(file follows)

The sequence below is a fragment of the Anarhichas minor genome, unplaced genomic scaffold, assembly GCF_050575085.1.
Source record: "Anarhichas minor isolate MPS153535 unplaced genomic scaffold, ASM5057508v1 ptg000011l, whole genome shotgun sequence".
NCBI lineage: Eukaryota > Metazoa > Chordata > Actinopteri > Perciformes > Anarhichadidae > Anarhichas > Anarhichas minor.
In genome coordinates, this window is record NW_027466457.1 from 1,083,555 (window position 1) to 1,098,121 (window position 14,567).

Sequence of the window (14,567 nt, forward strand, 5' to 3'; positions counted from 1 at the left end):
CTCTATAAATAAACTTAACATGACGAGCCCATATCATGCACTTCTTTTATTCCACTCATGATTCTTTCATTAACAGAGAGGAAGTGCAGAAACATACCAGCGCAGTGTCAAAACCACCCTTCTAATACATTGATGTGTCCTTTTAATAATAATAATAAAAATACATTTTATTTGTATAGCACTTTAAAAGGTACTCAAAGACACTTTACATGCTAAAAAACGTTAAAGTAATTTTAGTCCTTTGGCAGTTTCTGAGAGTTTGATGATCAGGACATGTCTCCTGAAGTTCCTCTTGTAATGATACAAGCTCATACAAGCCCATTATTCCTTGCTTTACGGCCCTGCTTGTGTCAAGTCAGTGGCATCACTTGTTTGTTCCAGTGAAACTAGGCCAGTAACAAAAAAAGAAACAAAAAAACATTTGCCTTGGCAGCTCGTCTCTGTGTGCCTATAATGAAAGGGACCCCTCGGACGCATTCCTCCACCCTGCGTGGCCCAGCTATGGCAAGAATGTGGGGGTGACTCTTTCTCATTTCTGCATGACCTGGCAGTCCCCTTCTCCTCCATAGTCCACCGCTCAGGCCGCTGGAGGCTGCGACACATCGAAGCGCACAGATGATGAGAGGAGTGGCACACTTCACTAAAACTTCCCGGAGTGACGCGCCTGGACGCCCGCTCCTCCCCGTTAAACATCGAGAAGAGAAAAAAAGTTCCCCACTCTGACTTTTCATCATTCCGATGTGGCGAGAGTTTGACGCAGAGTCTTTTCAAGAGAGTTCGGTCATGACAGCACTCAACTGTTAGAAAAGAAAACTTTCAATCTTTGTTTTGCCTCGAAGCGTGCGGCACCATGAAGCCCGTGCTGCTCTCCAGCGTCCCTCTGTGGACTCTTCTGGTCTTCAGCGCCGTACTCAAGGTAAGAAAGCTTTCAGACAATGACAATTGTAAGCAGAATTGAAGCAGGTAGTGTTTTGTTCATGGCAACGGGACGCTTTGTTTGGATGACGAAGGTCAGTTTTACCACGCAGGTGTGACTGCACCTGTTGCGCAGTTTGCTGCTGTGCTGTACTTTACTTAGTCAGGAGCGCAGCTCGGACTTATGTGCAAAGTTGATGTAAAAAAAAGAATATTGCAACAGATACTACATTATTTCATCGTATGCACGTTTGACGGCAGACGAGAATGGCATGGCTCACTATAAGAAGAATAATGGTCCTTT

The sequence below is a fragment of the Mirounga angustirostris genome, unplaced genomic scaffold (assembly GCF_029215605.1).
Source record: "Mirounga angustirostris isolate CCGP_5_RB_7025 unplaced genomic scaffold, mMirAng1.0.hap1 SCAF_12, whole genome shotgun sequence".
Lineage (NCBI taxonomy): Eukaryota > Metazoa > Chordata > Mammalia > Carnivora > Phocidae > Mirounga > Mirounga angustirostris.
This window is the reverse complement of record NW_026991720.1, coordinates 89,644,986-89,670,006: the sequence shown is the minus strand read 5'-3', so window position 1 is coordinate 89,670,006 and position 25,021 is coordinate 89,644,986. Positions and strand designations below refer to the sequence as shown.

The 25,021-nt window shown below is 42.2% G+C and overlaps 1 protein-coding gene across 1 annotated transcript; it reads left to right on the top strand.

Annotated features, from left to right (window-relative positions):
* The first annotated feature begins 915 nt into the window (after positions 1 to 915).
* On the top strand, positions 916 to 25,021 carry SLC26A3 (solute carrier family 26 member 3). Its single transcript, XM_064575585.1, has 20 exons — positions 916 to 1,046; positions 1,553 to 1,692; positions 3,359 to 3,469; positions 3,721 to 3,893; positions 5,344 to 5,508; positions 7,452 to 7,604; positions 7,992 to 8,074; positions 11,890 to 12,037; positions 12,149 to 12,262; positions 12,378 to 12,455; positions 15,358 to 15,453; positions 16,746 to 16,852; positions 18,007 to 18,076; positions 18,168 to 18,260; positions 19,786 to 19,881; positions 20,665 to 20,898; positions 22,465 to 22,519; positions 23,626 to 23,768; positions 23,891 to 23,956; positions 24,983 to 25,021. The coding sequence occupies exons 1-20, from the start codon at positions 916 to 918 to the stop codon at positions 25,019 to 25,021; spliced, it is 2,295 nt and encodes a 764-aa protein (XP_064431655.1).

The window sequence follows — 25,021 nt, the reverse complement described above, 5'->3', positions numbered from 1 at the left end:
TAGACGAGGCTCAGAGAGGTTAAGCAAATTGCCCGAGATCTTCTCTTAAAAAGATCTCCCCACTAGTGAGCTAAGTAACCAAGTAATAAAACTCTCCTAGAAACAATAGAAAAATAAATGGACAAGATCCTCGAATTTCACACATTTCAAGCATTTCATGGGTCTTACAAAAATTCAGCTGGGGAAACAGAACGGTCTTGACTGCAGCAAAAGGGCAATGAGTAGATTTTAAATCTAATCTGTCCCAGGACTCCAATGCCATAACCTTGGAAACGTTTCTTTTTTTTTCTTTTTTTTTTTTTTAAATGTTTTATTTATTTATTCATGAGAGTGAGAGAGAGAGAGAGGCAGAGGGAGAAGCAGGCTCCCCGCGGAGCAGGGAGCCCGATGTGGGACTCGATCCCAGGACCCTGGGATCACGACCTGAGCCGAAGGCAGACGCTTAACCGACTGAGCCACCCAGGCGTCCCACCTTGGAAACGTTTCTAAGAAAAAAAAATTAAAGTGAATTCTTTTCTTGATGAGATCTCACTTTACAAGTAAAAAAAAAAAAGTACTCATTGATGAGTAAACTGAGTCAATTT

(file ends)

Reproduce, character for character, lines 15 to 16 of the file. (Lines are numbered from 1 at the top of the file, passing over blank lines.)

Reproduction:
The window sequence follows — 25,021 nt, the reverse complement described above, 5'->3', positions numbered from 1 at the left end:
TAGACGAGGCTCAGAGAGGTTAAGCAAATTGCCCGAGATCTTCTCTTAAAAAGATCTCCCCACTAGTGAGCTAAGTAACCAAGTAATAAAACTCTCCTAGAAACAATAGAAAAATAAATGGACAAGATCCTCGAATTTCACACATTTCAAGCATTTCATGGGTCTTACAAAAATTCAGCTGGGGAAACAGAACGGTCTTGACTGCAGCAAAAGGGCAATGAGTAGATTTTAAATCTAATCTGTCCCAGGACTCCAATGCCATAACCTTGGAAACGTTTCTTTTTTTTTCTTTTTTTTTTTTTTAAATGTTTTATTTATTTATTCATGAGAGTGAGAGAGAGAGAGAGGCAGAGGGAGAAGCAGGCTCCCCGCGGAGCAGGGAGCCCGATGTGGGACTCGATCCCAGGACCCTGGGATCACGACCTGAGCCGAAGGCAGACGCTTAACCGACTGAGCCACCCAGGCGTCCCACCTTGGAAACGTTTCTAAGAAAAAAAAATTAAAGTGAATTCTTTTCTTGATGAGATCTCACTTTACAAGTAAAAAAAAAAAAGTACTCATTGATGAGTAAACTGAGTCAATTT